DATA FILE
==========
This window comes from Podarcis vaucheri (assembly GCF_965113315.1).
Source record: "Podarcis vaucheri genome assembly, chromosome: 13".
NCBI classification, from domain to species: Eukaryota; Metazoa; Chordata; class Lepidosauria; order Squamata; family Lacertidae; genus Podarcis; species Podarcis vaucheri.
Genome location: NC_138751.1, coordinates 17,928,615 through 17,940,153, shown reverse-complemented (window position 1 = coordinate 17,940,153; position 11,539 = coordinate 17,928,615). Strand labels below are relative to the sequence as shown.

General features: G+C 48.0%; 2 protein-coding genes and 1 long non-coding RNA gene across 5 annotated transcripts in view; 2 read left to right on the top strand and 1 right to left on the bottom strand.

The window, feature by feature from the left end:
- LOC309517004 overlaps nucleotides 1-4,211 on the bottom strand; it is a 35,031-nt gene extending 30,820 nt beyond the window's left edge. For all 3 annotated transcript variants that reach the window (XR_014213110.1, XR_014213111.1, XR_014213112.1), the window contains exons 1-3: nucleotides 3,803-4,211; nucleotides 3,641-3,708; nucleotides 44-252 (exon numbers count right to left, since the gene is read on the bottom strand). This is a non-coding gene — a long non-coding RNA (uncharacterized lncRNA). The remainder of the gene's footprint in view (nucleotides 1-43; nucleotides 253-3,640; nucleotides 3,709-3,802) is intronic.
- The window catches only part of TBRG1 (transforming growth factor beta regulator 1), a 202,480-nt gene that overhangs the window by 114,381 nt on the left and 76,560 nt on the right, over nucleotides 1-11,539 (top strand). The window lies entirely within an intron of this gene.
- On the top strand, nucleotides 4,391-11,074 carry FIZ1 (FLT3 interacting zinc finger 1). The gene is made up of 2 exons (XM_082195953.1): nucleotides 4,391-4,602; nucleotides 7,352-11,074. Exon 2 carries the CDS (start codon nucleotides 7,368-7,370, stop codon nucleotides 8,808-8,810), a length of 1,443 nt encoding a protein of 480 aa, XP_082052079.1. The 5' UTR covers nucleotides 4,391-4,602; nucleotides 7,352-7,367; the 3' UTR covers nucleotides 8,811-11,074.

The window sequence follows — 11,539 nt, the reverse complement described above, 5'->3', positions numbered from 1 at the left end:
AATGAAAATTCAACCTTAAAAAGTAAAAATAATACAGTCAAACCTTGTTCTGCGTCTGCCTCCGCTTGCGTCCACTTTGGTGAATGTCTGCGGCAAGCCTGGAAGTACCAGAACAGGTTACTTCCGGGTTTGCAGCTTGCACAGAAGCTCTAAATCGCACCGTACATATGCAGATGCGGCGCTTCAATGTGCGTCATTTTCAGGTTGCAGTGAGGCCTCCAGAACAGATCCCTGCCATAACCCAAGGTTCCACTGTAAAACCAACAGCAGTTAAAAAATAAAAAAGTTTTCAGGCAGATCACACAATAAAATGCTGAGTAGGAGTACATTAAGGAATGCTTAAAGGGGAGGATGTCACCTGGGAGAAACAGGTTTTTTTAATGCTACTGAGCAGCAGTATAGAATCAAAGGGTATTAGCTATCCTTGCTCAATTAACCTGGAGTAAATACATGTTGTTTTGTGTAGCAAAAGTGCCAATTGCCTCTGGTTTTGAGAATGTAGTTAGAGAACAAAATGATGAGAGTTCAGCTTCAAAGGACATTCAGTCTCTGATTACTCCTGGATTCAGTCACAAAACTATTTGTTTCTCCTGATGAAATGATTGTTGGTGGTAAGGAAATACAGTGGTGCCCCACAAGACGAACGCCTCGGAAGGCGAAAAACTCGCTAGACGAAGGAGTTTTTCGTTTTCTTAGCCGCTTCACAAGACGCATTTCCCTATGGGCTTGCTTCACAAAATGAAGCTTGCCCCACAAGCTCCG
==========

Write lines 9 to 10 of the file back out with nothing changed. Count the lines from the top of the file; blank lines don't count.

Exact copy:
- On the top strand, nucleotides 4,391-11,074 carry FIZ1 (FLT3 interacting zinc finger 1). The gene is made up of 2 exons (XM_082195953.1): nucleotides 4,391-4,602; nucleotides 7,352-11,074. Exon 2 carries the CDS (start codon nucleotides 7,368-7,370, stop codon nucleotides 8,808-8,810), a length of 1,443 nt encoding a protein of 480 aa, XP_082052079.1. The 5' UTR covers nucleotides 4,391-4,602; nucleotides 7,352-7,367; the 3' UTR covers nucleotides 8,811-11,074.

The window sequence follows — 11,539 nt, the reverse complement described above, 5'->3', positions numbered from 1 at the left end: